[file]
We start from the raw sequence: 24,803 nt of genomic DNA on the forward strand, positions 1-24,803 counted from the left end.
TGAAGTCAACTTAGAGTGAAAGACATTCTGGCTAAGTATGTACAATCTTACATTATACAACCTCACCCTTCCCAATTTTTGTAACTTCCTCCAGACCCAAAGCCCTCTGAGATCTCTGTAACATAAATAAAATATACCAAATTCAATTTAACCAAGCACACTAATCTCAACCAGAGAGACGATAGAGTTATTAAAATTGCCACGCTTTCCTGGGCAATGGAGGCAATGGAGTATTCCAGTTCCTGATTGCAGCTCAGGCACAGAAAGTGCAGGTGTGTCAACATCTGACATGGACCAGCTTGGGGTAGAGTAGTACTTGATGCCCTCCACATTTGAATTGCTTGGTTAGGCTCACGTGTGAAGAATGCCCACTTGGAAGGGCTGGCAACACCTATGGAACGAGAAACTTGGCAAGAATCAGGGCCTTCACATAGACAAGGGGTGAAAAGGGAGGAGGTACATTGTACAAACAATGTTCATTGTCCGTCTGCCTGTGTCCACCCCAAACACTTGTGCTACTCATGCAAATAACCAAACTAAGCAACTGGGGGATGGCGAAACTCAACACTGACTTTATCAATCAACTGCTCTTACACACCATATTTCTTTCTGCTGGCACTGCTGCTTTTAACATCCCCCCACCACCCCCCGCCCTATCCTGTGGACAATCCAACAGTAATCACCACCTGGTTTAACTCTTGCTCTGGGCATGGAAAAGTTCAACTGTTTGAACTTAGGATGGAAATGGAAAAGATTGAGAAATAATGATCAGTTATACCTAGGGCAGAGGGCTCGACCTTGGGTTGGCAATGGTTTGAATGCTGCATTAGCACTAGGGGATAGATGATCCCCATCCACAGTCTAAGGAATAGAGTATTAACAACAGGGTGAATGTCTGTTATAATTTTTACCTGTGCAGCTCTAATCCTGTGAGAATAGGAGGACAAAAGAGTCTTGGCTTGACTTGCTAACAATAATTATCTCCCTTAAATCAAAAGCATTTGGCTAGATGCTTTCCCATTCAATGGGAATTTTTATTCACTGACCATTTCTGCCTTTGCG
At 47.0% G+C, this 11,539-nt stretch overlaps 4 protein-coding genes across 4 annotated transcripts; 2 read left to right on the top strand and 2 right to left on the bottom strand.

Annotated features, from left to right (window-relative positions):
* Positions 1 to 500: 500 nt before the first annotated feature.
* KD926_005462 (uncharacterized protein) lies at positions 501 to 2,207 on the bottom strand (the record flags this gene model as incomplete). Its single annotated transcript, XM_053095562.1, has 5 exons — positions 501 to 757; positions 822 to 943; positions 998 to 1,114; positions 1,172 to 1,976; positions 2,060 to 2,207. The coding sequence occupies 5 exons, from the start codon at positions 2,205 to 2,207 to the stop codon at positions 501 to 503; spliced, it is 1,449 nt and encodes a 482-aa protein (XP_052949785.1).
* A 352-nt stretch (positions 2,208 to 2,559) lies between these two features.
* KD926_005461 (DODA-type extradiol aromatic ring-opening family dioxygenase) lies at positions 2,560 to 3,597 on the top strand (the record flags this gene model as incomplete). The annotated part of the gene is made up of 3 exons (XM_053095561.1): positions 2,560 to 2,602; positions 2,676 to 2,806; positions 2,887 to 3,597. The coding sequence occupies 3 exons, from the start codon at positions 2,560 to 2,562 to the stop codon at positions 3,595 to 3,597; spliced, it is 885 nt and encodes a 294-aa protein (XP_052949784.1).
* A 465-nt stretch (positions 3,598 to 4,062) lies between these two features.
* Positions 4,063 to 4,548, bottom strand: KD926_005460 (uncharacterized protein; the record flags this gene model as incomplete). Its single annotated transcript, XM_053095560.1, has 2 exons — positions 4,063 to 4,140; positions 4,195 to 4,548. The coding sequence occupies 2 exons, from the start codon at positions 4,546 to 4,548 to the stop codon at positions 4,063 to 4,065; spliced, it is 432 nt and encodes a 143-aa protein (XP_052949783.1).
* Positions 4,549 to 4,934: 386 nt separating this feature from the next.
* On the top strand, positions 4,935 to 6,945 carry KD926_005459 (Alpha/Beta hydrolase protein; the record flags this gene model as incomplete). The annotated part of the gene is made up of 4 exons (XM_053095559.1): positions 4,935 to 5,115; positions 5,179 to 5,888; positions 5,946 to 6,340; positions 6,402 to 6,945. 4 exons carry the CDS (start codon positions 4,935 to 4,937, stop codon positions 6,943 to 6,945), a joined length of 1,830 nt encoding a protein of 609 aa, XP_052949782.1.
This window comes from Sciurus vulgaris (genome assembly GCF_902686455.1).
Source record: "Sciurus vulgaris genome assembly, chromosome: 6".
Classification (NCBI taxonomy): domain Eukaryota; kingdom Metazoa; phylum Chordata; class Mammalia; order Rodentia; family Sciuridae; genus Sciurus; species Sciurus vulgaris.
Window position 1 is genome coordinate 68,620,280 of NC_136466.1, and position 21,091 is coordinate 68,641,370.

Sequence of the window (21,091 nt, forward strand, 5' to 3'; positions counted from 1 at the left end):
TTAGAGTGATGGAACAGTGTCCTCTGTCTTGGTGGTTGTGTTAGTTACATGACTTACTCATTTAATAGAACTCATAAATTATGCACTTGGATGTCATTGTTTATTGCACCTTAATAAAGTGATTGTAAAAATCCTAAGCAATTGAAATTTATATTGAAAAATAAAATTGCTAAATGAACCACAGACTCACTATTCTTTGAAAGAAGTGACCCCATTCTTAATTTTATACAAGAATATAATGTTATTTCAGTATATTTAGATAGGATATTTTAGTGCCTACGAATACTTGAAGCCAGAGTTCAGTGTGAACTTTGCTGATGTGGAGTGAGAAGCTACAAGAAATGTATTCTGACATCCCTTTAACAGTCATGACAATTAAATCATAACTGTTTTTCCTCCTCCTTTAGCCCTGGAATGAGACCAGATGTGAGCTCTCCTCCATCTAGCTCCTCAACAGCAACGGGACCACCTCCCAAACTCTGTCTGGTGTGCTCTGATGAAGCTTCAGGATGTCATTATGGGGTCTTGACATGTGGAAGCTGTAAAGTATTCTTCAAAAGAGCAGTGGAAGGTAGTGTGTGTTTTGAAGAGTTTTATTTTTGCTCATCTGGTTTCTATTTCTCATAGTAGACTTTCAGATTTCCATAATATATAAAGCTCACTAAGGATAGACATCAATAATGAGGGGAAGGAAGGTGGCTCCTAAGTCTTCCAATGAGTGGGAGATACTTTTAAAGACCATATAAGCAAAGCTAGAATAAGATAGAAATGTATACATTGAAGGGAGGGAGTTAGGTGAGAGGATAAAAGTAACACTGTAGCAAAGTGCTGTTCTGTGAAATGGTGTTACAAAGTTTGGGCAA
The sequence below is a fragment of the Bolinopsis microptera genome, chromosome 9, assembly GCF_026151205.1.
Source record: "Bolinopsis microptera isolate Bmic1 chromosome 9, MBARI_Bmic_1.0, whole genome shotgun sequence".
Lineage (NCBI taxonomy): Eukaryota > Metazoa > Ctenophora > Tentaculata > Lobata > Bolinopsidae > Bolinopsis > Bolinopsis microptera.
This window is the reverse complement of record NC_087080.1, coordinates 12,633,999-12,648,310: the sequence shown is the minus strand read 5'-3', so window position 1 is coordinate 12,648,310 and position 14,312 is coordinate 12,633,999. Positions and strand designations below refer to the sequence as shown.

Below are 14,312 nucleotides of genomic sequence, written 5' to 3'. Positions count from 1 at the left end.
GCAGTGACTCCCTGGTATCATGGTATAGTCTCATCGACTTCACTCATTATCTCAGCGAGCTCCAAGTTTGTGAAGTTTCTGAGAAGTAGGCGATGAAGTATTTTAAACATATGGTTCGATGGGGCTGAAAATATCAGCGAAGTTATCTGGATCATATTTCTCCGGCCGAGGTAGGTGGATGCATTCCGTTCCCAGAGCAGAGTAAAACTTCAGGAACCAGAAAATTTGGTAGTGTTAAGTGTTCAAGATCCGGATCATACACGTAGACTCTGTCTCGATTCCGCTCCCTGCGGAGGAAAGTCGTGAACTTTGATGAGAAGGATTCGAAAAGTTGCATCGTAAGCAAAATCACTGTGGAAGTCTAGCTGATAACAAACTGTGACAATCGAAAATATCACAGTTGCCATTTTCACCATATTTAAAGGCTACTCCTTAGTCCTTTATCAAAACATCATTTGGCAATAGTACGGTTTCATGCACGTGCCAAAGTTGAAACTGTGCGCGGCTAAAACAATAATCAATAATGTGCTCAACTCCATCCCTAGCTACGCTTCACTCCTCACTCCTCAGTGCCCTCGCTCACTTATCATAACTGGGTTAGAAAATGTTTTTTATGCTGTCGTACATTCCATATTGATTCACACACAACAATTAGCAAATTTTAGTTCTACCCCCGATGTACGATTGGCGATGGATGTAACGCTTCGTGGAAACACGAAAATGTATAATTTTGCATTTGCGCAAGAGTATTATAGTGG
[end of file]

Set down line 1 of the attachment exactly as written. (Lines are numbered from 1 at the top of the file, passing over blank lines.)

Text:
We start from the raw sequence: 24,803 nt of genomic DNA on the forward strand, positions 1-24,803 counted from the left end.